Putting on the Breaks
Earlierthis year, I wrote that everyone would quickly migrate to Windows 2000 becauseit’s much more stable than earlier versions of NT and Windows. I was wrong, andI’ve been scratching my head trying to figure out why. A few weeks ago I got myanswer.
Based on myrecommendation, a customer bought four Dell Optiplex PCs loaded with Windows2000 Professional. We could have ordered Windows 98 or Windows ME, but Iinsisted on Windows 2000.
Thiscustomer is typical of many small organizations trying to stay alive andminimize expenses. They have a small LAN with a NetWare 4.11 server and roughly20 desktops and laptops. Many of the applications are a few years old.
The majorapplication at this site is still DOS based, built from a 10-year-old versionof a compiler called Microsoft BASIC Professional. The vendor is working on amodern, Windows-based version, and we expect it to be ready in early 2001. Theyalso run a homemade payroll system built on an old version of Foxpro, vintage1993 or so. Other applications include Procomm Plus, PCAnywhere, several otherold DOS programs, and AOL for e-mail.
Windows2000 broke just about every piece of software at this site. First, neitherWindows NT Workstation nor Windows 2000 support the NetWare Capture command toredirect printing to a network printer. Microsoft’s knowledge base says the NetUse commands replace everything that NetWare Capture does, and so support forCapture is unnecessary. This is a big problem because the major DOS applicationat this site evidently uses an old NetWare API to do Captures under programcontrol. Since the program does this itself, Net Use doesn’t do us any good. SoWindows 2000 broke network printing from a key application at this site. Woops!
The problemis further complicated because the vendor can’t easily compile the DOS codeunder any new operating system because Microsoft no longer supports the BASIC Professionalcompiler. This means getting source code changes from the vendor for this oldsoftware is very difficult.
PCAnywhereis downright scary. Symantec’s knowledge base says only the very latest versionof PCAnywhere works with Windows 2000, and then only with the latest updatesfrom Symantec’s Web site. As of early October, PCAnywhere was not yet supportedwith Windows 2000 Service Pack 1. More ominous, Symantec says if the systemgoes down after installing PCAnywhere and before installing Symantec’s latestpatches from its Web site, the system will not restart. This means somebody whounwittingly installs the wrong version of PCAnywhere on a Windows 2000 systemcould render that system permanently useless.
ProcommPlus also gave me problems when Windows 2000 informed me that this applicationisn’t supported and won’t work. I did some more Web research and found that theonly supported version of Procomm Plus is the absolute most recent version. Sothe customer shelled out some more money and bought the new version.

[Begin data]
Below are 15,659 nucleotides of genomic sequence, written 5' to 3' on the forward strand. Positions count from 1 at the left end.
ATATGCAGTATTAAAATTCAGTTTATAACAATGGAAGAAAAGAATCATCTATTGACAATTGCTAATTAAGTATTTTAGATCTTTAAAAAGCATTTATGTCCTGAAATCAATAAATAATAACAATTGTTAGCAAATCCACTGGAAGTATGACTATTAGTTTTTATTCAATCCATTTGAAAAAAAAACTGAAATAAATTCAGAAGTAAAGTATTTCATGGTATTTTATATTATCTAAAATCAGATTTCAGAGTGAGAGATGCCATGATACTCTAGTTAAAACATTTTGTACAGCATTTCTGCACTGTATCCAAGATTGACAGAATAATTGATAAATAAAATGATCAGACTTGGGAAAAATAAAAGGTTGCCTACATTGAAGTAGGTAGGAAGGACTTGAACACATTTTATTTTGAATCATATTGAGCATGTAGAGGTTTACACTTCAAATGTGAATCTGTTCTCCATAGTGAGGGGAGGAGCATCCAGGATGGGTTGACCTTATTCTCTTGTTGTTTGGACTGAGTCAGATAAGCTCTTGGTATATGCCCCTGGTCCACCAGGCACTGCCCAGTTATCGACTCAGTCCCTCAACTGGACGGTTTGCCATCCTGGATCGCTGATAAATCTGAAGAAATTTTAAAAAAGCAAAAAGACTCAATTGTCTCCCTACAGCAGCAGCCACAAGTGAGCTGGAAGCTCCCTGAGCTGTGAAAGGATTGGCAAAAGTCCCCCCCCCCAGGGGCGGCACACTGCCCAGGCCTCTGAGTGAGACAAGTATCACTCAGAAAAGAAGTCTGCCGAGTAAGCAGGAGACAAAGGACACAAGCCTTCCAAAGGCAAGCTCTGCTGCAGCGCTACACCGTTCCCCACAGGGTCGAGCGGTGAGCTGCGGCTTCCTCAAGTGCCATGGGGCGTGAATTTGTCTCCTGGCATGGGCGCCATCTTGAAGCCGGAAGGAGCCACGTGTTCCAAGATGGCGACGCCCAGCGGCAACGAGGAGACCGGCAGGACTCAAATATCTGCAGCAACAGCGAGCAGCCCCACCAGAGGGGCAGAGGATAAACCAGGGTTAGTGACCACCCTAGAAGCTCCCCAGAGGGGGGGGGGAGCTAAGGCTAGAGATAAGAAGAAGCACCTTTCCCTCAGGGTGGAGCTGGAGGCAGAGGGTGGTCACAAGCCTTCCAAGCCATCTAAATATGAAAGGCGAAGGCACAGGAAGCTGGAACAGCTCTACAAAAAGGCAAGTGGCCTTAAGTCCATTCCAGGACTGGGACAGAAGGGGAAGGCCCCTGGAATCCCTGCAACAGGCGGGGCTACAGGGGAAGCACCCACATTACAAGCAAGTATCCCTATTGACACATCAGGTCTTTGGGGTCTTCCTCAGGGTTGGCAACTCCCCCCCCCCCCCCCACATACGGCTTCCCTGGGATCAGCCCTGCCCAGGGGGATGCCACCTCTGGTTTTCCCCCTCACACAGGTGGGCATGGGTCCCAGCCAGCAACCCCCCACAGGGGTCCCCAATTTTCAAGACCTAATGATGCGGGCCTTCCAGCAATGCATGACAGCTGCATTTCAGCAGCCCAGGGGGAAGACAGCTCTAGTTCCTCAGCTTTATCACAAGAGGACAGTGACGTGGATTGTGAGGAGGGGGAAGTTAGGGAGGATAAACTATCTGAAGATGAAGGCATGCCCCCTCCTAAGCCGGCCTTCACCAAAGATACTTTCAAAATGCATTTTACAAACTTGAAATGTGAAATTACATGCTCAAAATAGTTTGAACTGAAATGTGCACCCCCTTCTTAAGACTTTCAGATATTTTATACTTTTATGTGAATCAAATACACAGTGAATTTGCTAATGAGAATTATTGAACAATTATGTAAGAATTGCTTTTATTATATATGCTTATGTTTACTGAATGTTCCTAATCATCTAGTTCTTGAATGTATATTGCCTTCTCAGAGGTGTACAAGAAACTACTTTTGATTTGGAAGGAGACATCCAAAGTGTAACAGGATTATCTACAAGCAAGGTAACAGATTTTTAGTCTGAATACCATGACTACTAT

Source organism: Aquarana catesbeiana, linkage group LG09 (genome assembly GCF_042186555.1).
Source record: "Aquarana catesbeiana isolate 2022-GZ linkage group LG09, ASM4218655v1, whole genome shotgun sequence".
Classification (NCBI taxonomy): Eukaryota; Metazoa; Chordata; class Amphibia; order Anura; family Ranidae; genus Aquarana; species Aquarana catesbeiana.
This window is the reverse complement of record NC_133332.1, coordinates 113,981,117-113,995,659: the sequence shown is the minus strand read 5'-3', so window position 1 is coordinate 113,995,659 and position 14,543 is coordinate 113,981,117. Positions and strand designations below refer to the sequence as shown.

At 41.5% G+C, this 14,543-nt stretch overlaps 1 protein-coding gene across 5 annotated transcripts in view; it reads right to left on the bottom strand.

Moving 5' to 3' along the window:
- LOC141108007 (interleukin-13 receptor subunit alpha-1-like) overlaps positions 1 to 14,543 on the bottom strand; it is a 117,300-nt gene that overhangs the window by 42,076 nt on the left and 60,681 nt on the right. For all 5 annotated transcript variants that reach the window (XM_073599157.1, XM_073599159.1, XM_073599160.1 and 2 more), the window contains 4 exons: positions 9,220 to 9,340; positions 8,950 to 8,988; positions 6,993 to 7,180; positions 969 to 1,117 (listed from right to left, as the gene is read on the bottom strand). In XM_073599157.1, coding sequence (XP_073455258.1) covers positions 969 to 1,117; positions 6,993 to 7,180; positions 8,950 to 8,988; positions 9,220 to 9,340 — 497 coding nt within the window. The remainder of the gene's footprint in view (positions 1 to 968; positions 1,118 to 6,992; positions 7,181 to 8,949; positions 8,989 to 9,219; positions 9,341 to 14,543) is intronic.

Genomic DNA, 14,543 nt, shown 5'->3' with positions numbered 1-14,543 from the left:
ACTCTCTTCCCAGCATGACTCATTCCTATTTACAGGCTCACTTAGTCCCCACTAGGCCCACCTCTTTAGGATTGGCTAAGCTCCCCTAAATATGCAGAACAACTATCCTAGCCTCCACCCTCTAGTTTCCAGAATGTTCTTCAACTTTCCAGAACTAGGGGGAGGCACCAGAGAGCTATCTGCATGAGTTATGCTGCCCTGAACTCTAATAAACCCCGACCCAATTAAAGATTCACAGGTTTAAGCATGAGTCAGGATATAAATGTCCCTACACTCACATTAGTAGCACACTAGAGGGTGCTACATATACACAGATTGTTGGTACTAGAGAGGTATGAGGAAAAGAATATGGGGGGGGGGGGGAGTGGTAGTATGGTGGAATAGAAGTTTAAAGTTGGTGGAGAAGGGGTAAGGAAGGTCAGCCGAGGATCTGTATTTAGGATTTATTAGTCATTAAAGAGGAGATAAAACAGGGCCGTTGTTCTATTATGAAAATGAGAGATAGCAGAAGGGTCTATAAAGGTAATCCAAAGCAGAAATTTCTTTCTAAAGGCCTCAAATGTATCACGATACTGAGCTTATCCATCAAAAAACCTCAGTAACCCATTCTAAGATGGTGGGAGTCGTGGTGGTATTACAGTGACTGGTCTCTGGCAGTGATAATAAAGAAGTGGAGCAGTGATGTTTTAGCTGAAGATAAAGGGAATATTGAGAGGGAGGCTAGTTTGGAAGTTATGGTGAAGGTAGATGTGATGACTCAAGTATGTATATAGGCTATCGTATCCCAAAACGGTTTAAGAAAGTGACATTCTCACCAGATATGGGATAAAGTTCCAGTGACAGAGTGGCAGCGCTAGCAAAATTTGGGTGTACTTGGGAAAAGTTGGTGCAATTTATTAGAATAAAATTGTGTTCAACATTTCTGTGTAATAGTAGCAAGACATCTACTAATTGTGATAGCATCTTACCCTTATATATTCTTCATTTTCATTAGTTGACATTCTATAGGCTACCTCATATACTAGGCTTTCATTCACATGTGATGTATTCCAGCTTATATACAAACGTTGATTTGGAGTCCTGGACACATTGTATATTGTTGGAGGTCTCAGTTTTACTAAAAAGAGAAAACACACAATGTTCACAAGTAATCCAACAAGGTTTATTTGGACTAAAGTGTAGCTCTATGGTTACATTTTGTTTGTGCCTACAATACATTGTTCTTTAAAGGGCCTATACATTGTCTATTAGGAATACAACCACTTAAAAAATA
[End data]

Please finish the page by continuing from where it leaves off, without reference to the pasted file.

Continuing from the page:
AOL 5.0also broke. AOL says they have two versions of version 5.0. One works withWindows 2000, the other doesn’t.
The old DOSapplications behave strangely. When I launch them and they go into full-screenmode, the DOS environment fills the screen but the actual display scrunches upinto the top half of the screen. We can work around it in some cases bylaunching the program in a window and then pressing ALT+ENTER to change intofull screen mode. No amount of playing with fonts or screen layouts seems tooffer a cure.
The oldFoxpro payroll system doesn’t even launch under Windows 2000. To fix it willrequire major source code restructuring and the newest version of VisualFoxpro.
TheMicrosoft Netware Client performs abysmally at this site. Access to the NetWareserver is much slower under Windows 2000 than Windows 95/98.
One nightdriving home, it finally sunk in. Windows 2000 breaks all kinds of legacyapplications and behaves poorly in a NetWare environment. That’s why it hasn’tsold big until recently.
Of courseI’m mad at Microsoft and the PC application vendors who sell this junk, but I’meven madder at myself. I should have inventoried all the applications at thissite, should have forced the customer into some structured upgrade steps, andshould have researched each of the applications before buying the PCs. Instead,we made the decision one day to buy the PCs, and we took the plunge on thespot. I know better than that!
By now, Ihave workarounds for just about everything except the printing issues, andthese will hopefully resolve themselves when the new software ships. I’m alsoeagerly looking forward to Microsoft’s promised DLL hell fix that will finallyallow new operating system versions to support old application versions. PerhapsMicrosoft could include this in a Windows 2000 Service Pack instead of waitingfor the next major Windows release. --GregScott, Microsoft Certified Systems Engineer (MCSE), is chief technology officerof Infrasupport Etc. Inc. (Eagan, Minn.). Contact him at firstname.lastname@example.org.